In Fadel, and three other interns, BDC found not only skills and competence, but also new experience that enhances company diversity. The value Fadel brings BDC is over and above his technical skills. His view of the power of diversity echoes what BDC and other employers have found: “I had different experience in the field, in terms of how I’ve worked with clients. By adding my experience to my team and their sharing with me we have improved our processes. Diversity makes our team stronger.”
Fadel originally gave himself a year to find work in his field. Like many highly-skilled refugees, he took responsibility for his success. He connected with local organizations that help refugees, such as ACCES Employment and Refugee Career Jumpstart Project (RCJP), both members of the Roundtable. With their support, he attended employment workshops, information sessions and, eventually, the connection that would lead him to BDC.
Given the opportunity to prove himself in a welcoming environment has also made his settlement in Canada a reality. He can think about his future and provide more support to the family who came with him to Canada: his parents and two sisters.
Ellen says that employers can provide opportunities, but also need to be thoughtful and offer more support and accommodation when it comes to hiring former refugees. Benefits are offered to BDC interns, such as access to the corporate Employee Assistance Program (EAP), to complement community settlement services. BDC also works with ACCES Employment’s entrepreneurship program. ACCES found many entrepreneurs in the Syrian population and created a program for them, offered in Arabic. BDC’s four new interns were front and centre, interested and volunteering to help deliver the program. Fadel says volunteering is his way to give back to new refugees.
Ellen says that being introduced to more community organizations and other employers at the Roundtable has been important. She’s particularly excited about the fact that most employers at the table have national reach. While the Roundtable started in Toronto, it’s a model that can be replicated across Canada, and beyond.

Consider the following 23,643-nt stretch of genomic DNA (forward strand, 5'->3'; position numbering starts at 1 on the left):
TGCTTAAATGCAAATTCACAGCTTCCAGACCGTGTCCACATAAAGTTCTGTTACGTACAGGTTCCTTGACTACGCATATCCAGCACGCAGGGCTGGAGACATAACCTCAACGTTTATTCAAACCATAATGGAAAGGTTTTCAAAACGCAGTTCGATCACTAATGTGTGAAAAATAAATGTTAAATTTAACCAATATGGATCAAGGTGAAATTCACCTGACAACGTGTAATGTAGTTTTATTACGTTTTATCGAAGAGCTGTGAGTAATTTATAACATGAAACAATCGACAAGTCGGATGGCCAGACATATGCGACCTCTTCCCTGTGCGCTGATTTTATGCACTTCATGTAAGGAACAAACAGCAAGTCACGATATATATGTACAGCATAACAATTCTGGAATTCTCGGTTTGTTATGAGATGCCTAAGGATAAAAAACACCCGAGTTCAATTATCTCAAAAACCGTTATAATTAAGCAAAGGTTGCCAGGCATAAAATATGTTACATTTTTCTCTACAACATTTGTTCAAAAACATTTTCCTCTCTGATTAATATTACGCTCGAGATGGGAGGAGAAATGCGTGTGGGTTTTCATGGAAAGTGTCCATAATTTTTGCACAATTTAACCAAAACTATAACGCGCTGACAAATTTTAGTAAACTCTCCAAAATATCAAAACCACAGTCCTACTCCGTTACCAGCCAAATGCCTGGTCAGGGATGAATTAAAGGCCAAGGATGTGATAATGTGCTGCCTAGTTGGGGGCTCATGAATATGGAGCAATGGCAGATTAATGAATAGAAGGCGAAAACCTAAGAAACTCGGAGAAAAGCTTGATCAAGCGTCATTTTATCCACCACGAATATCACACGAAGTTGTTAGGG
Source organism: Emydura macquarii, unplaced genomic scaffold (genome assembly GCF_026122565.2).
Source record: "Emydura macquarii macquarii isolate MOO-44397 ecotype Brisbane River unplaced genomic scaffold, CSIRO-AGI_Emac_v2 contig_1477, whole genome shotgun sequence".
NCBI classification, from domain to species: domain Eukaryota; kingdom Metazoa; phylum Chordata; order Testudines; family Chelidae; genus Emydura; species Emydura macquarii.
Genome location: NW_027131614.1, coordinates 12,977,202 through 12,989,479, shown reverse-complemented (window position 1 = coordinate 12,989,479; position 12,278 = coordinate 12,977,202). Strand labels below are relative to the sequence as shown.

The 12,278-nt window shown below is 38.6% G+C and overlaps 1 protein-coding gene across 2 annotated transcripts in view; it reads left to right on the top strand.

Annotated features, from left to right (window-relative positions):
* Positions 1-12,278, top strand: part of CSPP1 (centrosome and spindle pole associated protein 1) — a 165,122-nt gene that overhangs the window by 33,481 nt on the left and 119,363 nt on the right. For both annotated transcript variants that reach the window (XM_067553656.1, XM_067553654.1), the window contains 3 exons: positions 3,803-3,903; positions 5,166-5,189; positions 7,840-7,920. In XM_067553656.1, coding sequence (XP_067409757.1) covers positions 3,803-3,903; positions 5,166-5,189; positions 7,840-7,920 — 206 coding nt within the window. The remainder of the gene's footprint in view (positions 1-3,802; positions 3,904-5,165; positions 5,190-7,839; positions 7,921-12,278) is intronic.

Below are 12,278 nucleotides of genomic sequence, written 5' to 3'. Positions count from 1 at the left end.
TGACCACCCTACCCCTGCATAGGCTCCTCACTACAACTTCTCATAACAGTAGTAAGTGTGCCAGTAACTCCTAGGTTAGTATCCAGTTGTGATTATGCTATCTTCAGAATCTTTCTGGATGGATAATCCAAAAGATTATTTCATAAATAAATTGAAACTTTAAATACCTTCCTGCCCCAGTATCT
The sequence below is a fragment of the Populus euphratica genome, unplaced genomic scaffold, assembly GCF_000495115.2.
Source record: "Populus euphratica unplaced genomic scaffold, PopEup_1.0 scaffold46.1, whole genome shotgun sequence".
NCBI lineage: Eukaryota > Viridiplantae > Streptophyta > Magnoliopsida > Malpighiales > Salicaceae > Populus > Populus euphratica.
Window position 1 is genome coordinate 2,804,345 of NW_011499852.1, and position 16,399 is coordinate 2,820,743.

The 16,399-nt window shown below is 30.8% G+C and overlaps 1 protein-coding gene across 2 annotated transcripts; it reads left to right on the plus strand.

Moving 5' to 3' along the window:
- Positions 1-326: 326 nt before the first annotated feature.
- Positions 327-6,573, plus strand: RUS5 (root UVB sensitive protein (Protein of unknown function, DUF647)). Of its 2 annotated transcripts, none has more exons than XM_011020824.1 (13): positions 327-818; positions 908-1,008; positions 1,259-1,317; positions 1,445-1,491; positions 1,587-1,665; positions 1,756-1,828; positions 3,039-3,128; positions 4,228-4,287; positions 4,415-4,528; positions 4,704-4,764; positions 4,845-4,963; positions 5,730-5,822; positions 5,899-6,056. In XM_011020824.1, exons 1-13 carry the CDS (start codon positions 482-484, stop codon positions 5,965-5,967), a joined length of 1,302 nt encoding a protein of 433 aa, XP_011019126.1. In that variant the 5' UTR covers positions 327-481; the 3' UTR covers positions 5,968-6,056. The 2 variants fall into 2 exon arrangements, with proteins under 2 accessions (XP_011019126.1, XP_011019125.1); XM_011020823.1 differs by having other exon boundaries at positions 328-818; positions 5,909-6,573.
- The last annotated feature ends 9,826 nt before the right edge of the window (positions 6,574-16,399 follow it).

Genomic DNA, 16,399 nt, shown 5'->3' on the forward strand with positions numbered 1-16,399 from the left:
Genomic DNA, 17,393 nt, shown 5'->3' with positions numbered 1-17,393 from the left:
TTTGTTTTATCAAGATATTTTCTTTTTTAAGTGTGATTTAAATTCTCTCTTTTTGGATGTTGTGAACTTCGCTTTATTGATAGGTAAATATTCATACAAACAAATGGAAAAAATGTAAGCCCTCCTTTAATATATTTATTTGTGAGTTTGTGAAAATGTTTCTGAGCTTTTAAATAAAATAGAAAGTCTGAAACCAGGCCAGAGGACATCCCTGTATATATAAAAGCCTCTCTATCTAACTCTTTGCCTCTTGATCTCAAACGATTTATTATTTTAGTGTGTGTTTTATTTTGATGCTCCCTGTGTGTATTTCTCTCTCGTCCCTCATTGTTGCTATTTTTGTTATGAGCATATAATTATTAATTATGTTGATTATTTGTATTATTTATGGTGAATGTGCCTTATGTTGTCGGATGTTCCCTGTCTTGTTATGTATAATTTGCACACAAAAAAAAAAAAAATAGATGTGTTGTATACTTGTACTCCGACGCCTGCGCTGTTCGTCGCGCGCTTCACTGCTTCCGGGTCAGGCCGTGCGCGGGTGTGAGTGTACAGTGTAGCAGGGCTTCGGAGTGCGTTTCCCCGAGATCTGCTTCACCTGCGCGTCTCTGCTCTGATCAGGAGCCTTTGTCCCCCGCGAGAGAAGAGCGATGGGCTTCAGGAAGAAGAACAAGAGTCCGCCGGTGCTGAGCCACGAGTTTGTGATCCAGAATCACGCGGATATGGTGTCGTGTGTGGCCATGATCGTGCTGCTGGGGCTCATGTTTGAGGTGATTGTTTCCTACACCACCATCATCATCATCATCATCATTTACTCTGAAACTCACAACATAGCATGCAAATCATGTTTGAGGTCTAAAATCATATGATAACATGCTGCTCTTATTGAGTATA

It is already happening at BDC. BDC has done a second session in Ottawa with 15 former refugees. Three are currently being interviewed for internships. Another skills workshop and potential intern cohort will start soon in Toronto.
BDC has gained knowledge and community connections, and also access to a previously untapped talent pool. The Bank provides an example of how employers can create opportunities for refugees. In so doing, they create opportunities for their companies as well.
Tips for making it work for you:
- Learn. Employers need to constantly evolve in order to be inclusive. BDC employees have gone through a process to address unconscious bias. Looking beyond what you might not understand and bias means looking at skills, competencies and potential, not just where someone is from, or their name. The result is access to a larger potential pool of talent.
- Be curious and creative. Many former refugees may not apply through normal channels. Help to remove obstacles and barriers to see the talent.
- Be active. Recognize that you may need to tweak your onboarding plan for former refugees. You need to be thoughtful and open to additional supports in transitioning, including extending an internship or probationary period.
- Connect with the community. Work with and support community organizations who can act as a talent pipeline for your company. That support doesn’t have to be financial. It can include volunteer employees who can support job fairs and mentoring. sessions and more. That includes your new hires, former refugees.